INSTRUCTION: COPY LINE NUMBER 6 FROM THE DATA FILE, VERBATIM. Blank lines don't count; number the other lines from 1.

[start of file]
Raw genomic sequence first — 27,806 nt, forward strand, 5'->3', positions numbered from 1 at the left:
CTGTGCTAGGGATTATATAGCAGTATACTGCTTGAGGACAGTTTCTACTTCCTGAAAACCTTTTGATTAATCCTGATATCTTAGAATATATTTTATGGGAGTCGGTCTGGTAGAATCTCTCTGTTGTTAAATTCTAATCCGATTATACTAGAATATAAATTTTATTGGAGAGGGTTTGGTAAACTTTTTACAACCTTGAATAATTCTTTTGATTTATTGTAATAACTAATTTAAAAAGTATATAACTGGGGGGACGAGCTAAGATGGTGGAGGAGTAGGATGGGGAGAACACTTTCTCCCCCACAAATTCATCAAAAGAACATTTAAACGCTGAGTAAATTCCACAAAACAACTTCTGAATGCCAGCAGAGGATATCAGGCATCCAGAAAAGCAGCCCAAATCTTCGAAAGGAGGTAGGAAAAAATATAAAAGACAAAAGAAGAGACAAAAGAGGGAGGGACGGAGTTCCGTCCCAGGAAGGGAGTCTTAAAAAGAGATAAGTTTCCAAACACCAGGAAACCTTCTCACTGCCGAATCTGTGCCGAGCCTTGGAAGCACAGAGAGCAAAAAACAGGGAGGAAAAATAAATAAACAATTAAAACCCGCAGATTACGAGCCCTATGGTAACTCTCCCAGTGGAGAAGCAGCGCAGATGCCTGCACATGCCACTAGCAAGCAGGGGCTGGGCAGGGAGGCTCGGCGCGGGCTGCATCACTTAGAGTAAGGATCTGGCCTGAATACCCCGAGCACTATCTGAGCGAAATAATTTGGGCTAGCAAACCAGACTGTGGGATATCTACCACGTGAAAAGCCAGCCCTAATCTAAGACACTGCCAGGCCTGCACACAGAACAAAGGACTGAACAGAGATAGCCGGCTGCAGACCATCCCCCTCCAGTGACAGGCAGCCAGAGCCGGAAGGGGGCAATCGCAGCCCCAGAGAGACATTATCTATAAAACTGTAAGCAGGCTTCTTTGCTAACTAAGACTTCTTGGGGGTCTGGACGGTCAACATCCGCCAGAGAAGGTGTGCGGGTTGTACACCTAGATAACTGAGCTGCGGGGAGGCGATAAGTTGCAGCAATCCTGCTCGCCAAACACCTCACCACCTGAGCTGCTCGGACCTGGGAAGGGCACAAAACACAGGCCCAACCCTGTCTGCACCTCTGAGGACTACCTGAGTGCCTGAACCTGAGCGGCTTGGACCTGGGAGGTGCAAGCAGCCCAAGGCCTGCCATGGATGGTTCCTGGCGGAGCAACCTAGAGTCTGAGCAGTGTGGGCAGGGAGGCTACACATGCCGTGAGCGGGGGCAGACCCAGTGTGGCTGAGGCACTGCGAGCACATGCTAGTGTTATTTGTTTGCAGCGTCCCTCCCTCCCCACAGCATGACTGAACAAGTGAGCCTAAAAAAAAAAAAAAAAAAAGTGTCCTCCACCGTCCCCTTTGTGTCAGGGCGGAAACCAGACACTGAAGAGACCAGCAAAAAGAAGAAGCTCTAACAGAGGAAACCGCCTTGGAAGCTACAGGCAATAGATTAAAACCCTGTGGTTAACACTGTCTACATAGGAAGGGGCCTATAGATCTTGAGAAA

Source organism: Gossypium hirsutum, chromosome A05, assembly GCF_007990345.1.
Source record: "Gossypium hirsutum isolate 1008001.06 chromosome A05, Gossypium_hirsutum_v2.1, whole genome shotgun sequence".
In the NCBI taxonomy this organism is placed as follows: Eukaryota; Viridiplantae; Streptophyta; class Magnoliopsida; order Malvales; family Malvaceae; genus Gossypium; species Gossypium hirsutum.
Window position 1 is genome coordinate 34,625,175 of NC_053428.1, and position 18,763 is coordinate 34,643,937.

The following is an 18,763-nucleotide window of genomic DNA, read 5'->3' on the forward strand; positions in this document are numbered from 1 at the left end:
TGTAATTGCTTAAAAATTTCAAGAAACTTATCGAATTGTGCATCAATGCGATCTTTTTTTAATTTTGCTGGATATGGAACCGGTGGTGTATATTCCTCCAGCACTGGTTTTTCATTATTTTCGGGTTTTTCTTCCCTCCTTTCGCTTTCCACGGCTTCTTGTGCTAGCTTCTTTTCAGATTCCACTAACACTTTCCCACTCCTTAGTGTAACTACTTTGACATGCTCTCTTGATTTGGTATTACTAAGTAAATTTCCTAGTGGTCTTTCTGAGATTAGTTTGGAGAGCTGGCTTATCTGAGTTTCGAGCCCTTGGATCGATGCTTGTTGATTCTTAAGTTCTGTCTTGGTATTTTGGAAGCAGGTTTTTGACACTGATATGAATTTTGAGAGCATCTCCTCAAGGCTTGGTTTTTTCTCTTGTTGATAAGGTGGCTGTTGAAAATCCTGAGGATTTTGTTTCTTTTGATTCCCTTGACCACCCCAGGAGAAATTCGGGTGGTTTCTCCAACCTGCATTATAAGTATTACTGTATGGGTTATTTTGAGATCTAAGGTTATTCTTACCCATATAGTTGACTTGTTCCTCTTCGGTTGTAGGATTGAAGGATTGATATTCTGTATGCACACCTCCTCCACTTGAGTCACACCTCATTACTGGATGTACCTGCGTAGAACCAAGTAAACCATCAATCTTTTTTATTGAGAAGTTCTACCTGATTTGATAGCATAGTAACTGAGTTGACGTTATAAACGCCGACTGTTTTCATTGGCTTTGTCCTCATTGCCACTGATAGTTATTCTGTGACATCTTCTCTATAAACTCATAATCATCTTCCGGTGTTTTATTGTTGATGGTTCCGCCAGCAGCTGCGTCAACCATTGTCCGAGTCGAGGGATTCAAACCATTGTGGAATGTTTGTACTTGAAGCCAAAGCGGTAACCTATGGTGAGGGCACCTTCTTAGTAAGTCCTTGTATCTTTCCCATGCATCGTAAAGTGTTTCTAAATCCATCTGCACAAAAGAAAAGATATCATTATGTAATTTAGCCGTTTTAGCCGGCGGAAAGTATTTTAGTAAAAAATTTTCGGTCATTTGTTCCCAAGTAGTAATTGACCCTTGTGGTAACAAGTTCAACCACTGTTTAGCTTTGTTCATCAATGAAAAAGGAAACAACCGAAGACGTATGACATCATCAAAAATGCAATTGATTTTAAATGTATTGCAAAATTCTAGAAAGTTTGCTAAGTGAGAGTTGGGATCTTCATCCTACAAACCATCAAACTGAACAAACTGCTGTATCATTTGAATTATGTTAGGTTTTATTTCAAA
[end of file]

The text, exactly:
Window position 1 is genome coordinate 34,625,175 of NC_053428.1, and position 18,763 is coordinate 34,643,937.